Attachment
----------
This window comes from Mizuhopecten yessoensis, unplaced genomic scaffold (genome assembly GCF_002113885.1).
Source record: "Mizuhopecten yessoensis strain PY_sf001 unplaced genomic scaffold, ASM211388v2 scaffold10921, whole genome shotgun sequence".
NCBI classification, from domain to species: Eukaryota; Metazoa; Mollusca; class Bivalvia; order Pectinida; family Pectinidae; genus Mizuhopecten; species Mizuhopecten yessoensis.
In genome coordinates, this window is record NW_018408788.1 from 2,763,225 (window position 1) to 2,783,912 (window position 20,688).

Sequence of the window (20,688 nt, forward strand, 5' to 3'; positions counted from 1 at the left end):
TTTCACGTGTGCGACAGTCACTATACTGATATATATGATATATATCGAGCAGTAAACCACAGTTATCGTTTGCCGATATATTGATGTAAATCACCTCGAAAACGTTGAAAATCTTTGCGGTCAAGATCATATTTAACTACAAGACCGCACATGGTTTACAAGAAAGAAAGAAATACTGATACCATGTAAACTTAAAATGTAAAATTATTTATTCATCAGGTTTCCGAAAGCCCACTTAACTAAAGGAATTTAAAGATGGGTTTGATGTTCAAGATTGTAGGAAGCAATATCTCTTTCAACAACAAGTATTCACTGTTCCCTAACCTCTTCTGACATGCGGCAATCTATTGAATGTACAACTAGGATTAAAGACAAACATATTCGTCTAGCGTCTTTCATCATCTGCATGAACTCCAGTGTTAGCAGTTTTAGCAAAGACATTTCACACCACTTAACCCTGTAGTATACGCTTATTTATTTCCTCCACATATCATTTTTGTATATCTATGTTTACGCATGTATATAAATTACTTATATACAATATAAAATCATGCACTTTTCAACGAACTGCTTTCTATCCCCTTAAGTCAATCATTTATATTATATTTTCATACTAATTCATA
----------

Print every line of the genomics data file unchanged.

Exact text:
This window comes from Mizuhopecten yessoensis, unplaced genomic scaffold (genome assembly GCF_002113885.1).
Source record: "Mizuhopecten yessoensis strain PY_sf001 unplaced genomic scaffold, ASM211388v2 scaffold10921, whole genome shotgun sequence".
NCBI classification, from domain to species: Eukaryota; Metazoa; Mollusca; class Bivalvia; order Pectinida; family Pectinidae; genus Mizuhopecten; species Mizuhopecten yessoensis.
In genome coordinates, this window is record NW_018408788.1 from 2,763,225 (window position 1) to 2,783,912 (window position 20,688).

Sequence of the window (20,688 nt, forward strand, 5' to 3'; positions counted from 1 at the left end):
TTTCACGTGTGCGACAGTCACTATACTGATATATATGATATATATCGAGCAGTAAACCACAGTTATCGTTTGCCGATATATTGATGTAAATCACCTCGAAAACGTTGAAAATCTTTGCGGTCAAGATCATATTTAACTACAAGACCGCACATGGTTTACAAGAAAGAAAGAAATACTGATACCATGTAAACTTAAAATGTAAAATTATTTATTCATCAGGTTTCCGAAAGCCCACTTAACTAAAGGAATTTAAAGATGGGTTTGATGTTCAAGATTGTAGGAAGCAATATCTCTTTCAACAACAAGTATTCACTGTTCCCTAACCTCTTCTGACATGCGGCAATCTATTGAATGTACAACTAGGATTAAAGACAAACATATTCGTCTAGCGTCTTTCATCATCTGCATGAACTCCAGTGTTAGCAGTTTTAGCAAAGACATTTCACACCACTTAACCCTGTAGTATACGCTTATTTATTTCCTCCACATATCATTTTTGTATATCTATGTTTACGCATGTATATAAATTACTTATATACAATATAAAATCATGCACTTTTCAACGAACTGCTTTCTATCCCCTTAAGTCAATCATTTATATTATATTTTCATACTAATTCATA